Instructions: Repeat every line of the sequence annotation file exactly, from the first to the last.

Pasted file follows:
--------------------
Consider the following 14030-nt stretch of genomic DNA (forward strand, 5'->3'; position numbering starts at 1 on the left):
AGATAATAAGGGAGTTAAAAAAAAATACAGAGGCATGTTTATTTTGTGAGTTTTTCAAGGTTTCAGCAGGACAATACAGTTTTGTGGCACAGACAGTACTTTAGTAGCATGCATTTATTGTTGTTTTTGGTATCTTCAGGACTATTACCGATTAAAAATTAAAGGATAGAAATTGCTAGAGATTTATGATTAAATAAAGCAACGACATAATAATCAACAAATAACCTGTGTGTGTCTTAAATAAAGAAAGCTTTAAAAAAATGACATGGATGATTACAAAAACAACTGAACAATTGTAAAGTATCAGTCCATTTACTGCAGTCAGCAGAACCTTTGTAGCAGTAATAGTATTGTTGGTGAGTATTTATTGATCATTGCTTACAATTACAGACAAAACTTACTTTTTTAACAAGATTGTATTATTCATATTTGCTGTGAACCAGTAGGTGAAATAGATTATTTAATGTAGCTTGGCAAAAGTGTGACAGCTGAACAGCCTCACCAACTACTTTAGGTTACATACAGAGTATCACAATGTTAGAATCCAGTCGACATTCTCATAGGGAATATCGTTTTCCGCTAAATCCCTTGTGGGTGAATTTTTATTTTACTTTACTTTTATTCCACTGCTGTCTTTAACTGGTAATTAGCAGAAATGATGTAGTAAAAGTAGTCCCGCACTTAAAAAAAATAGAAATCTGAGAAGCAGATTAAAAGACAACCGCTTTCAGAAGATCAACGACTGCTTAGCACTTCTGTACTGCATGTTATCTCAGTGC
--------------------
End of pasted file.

Consider the following 14030-nt stretch of genomic DNA (forward strand, 5'->3'; position numbering starts at 1 on the left):
AGATAATAAGGGAGTTAAAAAAAAATACAGAGGCATGTTTATTTTGTGAGTTTTTCAAGGTTTCAGCAGGACAATACAGTTTTGTGGCACAGACAGTACTTTAGTAGCATGCATTTATTGTTGTTTTTGGTATCTTCAGGACTATTACCGATTAAAAATTAAAGGATAGAAATTGCTAGAGATTTATGATTAAATAAAGCAACGACATAATAATCAACAAATAACCTGTGTGTGTCTTAAATAAAGAAAGCTTTAAAAAAATGACATGGATGATTACAAAAACAACTGAACAATTGTAAAGTATCAGTCCATTTACTGCAGTCAGCAGAACCTTTGTAGCAGTAATAGTATTGTTGGTGAGTATTTATTGATCATTGCTTACAATTACAGACAAAACTTACTTTTTTAACAAGATTGTATTATTCATATTTGCTGTGAACCAGTAGGTGAAATAGATTATTTAATGTAGCTTGGCAAAAGTGTGACAGCTGAACAGCCTCACCAACTACTTTAGGTTACATACAGAGTATCACAATGTTAGAATCCAGTCGACATTCTCATAGGGAATATCGTTTTCCGCTAAATCCCTTGTGGGTGAATTTTTATTTTACTTTACTTTTATTCCACTGCTGTCTTTAACTGGTAATTAGCAGAAATGATGTAGTAAAAGTAGTCCCGCACTTAAAAAAAATAGAAATCTGAGAAGCAGATTAAAAGACAACCGCTTTCAGAAGATCAACGACTGCTTAGCACTTCTGTACTGCATGTTATCTCAGTGC